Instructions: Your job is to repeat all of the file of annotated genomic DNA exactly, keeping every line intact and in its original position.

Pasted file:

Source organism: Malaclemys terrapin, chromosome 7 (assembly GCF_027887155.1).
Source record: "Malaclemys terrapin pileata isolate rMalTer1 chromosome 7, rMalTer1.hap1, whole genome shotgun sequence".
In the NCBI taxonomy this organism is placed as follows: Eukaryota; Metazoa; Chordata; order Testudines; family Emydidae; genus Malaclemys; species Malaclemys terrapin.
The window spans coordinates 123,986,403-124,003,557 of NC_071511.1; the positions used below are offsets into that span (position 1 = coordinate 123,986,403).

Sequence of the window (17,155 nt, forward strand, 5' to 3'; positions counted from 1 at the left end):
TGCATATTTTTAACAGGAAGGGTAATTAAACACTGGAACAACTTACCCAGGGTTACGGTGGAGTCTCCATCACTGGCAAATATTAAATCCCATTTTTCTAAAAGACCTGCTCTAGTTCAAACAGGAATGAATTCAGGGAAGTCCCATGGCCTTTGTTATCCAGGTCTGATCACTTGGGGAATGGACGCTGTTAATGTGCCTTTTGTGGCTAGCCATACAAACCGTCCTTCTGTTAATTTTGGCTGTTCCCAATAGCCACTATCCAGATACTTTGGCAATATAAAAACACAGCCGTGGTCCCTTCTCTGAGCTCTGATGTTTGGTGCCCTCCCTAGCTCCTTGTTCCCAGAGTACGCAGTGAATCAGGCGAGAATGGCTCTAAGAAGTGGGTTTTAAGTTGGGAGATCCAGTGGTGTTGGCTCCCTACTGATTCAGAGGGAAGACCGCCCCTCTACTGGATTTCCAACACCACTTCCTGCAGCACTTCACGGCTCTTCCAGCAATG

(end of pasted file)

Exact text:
Source organism: Malaclemys terrapin, chromosome 7 (assembly GCF_027887155.1).
Source record: "Malaclemys terrapin pileata isolate rMalTer1 chromosome 7, rMalTer1.hap1, whole genome shotgun sequence".
In the NCBI taxonomy this organism is placed as follows: Eukaryota; Metazoa; Chordata; order Testudines; family Emydidae; genus Malaclemys; species Malaclemys terrapin.
The window spans coordinates 123,986,403-124,003,557 of NC_071511.1; the positions used below are offsets into that span (position 1 = coordinate 123,986,403).

Sequence of the window (17,155 nt, forward strand, 5' to 3'; positions counted from 1 at the left end):
TGCATATTTTTAACAGGAAGGGTAATTAAACACTGGAACAACTTACCCAGGGTTACGGTGGAGTCTCCATCACTGGCAAATATTAAATCCCATTTTTCTAAAAGACCTGCTCTAGTTCAAACAGGAATGAATTCAGGGAAGTCCCATGGCCTTTGTTATCCAGGTCTGATCACTTGGGGAATGGACGCTGTTAATGTGCCTTTTGTGGCTAGCCATACAAACCGTCCTTCTGTTAATTTTGGCTGTTCCCAATAGCCACTATCCAGATACTTTGGCAATATAAAAACACAGCCGTGGTCCCTTCTCTGAGCTCTGATGTTTGGTGCCCTCCCTAGCTCCTTGTTCCCAGAGTACGCAGTGAATCAGGCGAGAATGGCTCTAAGAAGTGGGTTTTAAGTTGGGAGATCCAGTGGTGTTGGCTCCCTACTGATTCAGAGGGAAGACCGCCCCTCTACTGGATTTCCAACACCACTTCCTGCAGCACTTCACGGCTCTTCCAGCAATG